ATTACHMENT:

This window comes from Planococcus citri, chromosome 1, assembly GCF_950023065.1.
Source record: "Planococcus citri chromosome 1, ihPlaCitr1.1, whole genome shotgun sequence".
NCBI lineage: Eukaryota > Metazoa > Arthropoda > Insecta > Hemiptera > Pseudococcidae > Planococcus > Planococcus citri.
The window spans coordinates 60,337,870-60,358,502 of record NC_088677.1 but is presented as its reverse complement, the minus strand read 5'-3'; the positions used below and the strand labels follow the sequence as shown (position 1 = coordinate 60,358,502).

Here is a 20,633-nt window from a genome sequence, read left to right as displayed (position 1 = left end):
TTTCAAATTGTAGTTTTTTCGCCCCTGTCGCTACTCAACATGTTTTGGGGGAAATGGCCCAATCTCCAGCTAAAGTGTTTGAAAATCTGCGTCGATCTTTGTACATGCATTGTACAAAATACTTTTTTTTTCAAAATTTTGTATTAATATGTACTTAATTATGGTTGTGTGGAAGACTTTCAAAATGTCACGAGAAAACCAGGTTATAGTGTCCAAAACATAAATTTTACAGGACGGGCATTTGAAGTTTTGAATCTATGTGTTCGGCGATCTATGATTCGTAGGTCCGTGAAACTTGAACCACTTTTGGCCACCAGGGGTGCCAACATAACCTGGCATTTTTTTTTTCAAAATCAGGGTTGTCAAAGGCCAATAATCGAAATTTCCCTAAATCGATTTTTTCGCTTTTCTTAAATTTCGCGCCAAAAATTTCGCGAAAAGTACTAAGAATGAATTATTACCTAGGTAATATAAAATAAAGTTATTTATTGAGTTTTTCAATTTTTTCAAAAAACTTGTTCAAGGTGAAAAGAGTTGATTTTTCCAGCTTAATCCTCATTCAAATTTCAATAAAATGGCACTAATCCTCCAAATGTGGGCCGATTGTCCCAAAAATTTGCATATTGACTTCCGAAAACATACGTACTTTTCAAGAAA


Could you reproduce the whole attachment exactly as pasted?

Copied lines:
This window comes from Planococcus citri, chromosome 1, assembly GCF_950023065.1.
Source record: "Planococcus citri chromosome 1, ihPlaCitr1.1, whole genome shotgun sequence".
NCBI lineage: Eukaryota > Metazoa > Arthropoda > Insecta > Hemiptera > Pseudococcidae > Planococcus > Planococcus citri.
The window spans coordinates 60,337,870-60,358,502 of record NC_088677.1 but is presented as its reverse complement, the minus strand read 5'-3'; the positions used below and the strand labels follow the sequence as shown (position 1 = coordinate 60,358,502).

Here is a 20,633-nt window from a genome sequence, read left to right as displayed (position 1 = left end):
TTTCAAATTGTAGTTTTTTCGCCCCTGTCGCTACTCAACATGTTTTGGGGGAAATGGCCCAATCTCCAGCTAAAGTGTTTGAAAATCTGCGTCGATCTTTGTACATGCATTGTACAAAATACTTTTTTTTTCAAAATTTTGTATTAATATGTACTTAATTATGGTTGTGTGGAAGACTTTCAAAATGTCACGAGAAAACCAGGTTATAGTGTCCAAAACATAAATTTTACAGGACGGGCATTTGAAGTTTTGAATCTATGTGTTCGGCGATCTATGATTCGTAGGTCCGTGAAACTTGAACCACTTTTGGCCACCAGGGGTGCCAACATAACCTGGCATTTTTTTTTTCAAAATCAGGGTTGTCAAAGGCCAATAATCGAAATTTCCCTAAATCGATTTTTTCGCTTTTCTTAAATTTCGCGCCAAAAATTTCGCGAAAAGTACTAAGAATGAATTATTACCTAGGTAATATAAAATAAAGTTATTTATTGAGTTTTTCAATTTTTTCAAAAAACTTGTTCAAGGTGAAAAGAGTTGATTTTTCCAGCTTAATCCTCATTCAAATTTCAATAAAATGGCACTAATCCTCCAAATGTGGGCCGATTGTCCCAAAAATTTGCATATTGACTTCCGAAAACATACGTACTTTTCAAGAAA